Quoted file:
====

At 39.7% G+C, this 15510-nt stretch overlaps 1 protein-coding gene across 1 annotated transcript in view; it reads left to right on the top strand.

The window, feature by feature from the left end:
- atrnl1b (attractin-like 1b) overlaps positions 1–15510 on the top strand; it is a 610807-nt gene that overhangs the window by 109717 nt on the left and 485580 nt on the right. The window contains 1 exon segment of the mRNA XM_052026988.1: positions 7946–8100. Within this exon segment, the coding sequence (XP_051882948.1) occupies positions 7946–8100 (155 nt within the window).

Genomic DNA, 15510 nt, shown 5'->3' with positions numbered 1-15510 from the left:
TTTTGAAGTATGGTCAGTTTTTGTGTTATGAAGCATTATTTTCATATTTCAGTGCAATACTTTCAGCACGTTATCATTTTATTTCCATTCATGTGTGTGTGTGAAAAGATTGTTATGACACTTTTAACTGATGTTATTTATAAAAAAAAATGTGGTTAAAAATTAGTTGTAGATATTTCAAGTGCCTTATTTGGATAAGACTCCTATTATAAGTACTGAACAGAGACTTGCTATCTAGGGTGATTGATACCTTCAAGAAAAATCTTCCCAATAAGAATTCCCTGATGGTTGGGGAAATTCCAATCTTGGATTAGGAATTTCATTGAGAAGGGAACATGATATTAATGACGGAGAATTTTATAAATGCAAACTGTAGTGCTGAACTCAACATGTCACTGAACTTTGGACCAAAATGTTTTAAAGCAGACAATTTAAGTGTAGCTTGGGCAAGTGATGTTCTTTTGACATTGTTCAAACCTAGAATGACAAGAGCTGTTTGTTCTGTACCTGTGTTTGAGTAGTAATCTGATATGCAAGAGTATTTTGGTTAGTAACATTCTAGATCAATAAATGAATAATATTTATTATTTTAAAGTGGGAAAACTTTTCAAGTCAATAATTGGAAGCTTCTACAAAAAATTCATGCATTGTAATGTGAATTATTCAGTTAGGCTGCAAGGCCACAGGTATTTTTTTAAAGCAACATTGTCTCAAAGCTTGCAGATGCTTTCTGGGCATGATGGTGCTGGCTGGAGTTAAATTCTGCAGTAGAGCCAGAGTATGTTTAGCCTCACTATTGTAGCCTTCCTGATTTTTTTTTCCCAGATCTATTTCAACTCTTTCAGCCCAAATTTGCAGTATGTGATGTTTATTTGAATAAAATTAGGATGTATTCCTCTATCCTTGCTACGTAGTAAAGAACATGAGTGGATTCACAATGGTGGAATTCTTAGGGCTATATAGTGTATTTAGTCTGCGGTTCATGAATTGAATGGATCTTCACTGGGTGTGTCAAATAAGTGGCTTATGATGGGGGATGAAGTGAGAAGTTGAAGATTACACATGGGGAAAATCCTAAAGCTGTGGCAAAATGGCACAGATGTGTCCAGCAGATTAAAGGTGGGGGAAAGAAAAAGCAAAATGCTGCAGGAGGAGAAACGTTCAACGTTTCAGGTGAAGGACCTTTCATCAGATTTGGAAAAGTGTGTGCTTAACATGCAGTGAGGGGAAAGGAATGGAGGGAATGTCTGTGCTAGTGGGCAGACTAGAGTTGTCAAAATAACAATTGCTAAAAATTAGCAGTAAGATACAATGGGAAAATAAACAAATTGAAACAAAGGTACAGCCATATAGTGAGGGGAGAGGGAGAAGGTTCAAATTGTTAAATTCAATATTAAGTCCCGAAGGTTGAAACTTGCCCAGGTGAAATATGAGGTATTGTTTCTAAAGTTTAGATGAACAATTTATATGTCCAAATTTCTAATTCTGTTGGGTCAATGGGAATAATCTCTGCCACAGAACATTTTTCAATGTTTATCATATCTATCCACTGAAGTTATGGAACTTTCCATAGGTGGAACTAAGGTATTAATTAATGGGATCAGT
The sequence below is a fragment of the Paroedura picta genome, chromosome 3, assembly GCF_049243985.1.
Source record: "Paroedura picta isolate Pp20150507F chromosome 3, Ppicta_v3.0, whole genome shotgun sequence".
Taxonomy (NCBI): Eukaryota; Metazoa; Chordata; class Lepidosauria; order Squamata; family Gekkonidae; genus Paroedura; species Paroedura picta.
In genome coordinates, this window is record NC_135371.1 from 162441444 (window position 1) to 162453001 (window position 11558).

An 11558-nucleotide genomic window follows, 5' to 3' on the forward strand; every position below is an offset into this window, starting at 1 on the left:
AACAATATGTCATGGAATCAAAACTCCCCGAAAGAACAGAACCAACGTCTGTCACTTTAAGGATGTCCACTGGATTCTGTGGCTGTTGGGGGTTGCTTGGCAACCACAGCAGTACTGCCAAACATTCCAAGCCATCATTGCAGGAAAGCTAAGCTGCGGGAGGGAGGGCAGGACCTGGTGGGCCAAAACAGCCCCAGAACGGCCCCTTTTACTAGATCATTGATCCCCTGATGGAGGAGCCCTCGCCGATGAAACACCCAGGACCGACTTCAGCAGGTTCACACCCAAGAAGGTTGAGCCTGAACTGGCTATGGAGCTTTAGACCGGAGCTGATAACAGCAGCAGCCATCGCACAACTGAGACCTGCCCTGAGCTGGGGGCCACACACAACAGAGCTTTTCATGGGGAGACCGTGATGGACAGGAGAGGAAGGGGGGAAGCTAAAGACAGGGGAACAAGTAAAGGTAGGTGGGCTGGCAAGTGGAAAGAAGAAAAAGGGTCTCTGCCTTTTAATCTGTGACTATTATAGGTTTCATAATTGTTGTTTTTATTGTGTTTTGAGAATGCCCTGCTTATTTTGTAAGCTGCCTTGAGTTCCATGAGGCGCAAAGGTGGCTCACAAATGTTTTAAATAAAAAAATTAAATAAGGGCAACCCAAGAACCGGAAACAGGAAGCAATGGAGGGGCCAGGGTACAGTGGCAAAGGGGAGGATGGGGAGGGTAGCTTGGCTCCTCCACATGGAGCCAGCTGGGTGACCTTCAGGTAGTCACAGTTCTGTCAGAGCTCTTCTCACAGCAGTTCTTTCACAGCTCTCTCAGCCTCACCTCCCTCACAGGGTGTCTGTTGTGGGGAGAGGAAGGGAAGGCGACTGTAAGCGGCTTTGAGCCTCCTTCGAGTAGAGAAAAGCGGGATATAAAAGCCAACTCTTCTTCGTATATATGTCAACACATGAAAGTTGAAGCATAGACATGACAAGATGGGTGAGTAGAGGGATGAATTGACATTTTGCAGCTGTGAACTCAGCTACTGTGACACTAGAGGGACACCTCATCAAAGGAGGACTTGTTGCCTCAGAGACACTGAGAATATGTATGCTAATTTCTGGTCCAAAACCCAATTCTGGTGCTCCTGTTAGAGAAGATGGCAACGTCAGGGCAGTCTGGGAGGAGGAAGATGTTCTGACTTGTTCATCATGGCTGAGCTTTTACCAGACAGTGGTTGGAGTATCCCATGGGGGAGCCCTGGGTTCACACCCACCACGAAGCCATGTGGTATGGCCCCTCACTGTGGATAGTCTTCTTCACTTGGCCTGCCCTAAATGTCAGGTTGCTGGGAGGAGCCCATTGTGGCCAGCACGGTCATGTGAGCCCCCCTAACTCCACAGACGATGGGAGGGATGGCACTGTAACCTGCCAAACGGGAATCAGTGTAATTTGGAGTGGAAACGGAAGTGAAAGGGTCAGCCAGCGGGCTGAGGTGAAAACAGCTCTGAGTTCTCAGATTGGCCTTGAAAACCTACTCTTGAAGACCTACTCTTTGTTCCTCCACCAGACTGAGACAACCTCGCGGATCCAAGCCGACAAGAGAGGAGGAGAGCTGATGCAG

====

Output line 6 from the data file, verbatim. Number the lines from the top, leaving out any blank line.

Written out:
The sequence below is a fragment of the Paroedura picta genome, chromosome 3, assembly GCF_049243985.1.